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Mark Wignall | Navigating fears differently

Published:Wednesday | July 12, 2017 | 12:00 AM

Forty-two-year-old Devon is employed to drive a truck for a Spanish Town-based businessman. Devon lives in a well-known urbanised inner-city pocket where sporadic sounds of gunfire in the nights is normal.

"Few weeks ago, mi use to mek more money a drive a white plate fi a ol' man. Mi coulda mek 20 (thousand dollars) an sometimes more every week but it stressful. Mi neva pay extortion because one a di yute dem live in my lane. But it get a way when late evening an' night come. Mi 'fraid fi pick up certain yute. Dem get vile an' wicked."

Devon is on two weeks' probation. "Right now is $10,000 a week mi a get. Lunch and taxi fare tek half a dat. Di boss seh in two weeks, if everything right, him will step mi up to $15,000."

Apart from a little bar in his lane, Devon is mostly home by 9 p.m. He tells me of an elderly woman living in his lane. "When some a dem boy hear seh police a come, dem dump dem gun inna fi har bedroom ceiling. Di more dem do dat is di more she go a church because she can't do nutten bout it."




I am close to a gritty zinc fence area where about two decades ago, a gang snatched a 15-year-old girl, brutally raped her, stabbed her, shot her, then threw her body into a gully. My police friend with me is a senior man with close to 30 years in the Jamaica Constabulary Force. He has very harsh words for the new level of criminality and the justice system.

"Dem guys have no fear. In the latest rotation, is 143 on bail for violent crimes commit murders while on bail. Think of it. Even if wi use a minimum and say that in the last 10 years is 10,000 murders take place, during that same period is about 500 get convicted for murder. Not even 10 per cent getting convicted. The justice system is dead!"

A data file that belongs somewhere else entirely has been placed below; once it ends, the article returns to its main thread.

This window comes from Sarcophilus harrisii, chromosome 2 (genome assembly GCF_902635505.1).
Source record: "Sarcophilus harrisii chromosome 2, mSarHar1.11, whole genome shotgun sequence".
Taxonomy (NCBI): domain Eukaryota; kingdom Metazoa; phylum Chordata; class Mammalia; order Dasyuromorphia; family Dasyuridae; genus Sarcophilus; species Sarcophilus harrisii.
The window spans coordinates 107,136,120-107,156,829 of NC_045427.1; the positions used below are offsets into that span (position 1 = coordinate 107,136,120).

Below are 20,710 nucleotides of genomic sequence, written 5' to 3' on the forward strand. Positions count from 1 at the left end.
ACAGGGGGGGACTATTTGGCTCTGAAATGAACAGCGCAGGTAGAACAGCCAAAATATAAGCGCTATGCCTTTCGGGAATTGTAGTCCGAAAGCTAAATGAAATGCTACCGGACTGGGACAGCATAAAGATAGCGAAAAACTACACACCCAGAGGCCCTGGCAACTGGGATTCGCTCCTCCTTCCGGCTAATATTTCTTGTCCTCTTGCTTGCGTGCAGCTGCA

"So, how do you deal with them?" I asked.

"INDECOM is breathing down our backs, and listen, I know that there are bad cops, but trust me, the vast majority just want to do the job they are being paid to do. To serve, protect. And to secure their lives. So we know when they open fire at us we are not going to take it lying down. We are going to respond by using superior force."




Most mornings I drive out quite early. At around 6:30 a.m. During the holiday break the streets at that time of the morning are somewhat bare, but the words from the few gathered at the Chinese stores and bars are the same as the night before.

"My business is one of the few in this area doing well because I sell what the people want: affordable food and snacks. But I sense the anxiety on the faces of my customers. Honestly, I believe we are all going to get over this," said the 58-year-old businessman to me.

"We have greatness in us but we don't know it. That is what will be called on for many of us. We have to survive this and build our nation."

Thirty-eight-year-old Dell operates a small clothing store along a well-known main road thoroughfare. "Mi have ups and downs when it come to business, but every time someone come through di door, a don't know what to expect. If di government don't solve dis ting mi nuh know what is going to happen. Vote out this one, vote in the next and the same thing happen. Is pure confusion."

Most people I speak with are expecting that once the new police operations under the special zones are rolled out, results will be immediately seen. "I have high hopes for the police," said Dell. "They have my full support. Some boy nearly tek whey my daughter inna one taxi months ago. If some a dem haffi dead a so it go."

I ask my unemployed 18-year-old idrin who I see about twice per week, "How yu deal wid the crime ting?" He looks up briefly, lights his spliff and inhales. He smiles. "Mi cool," he says.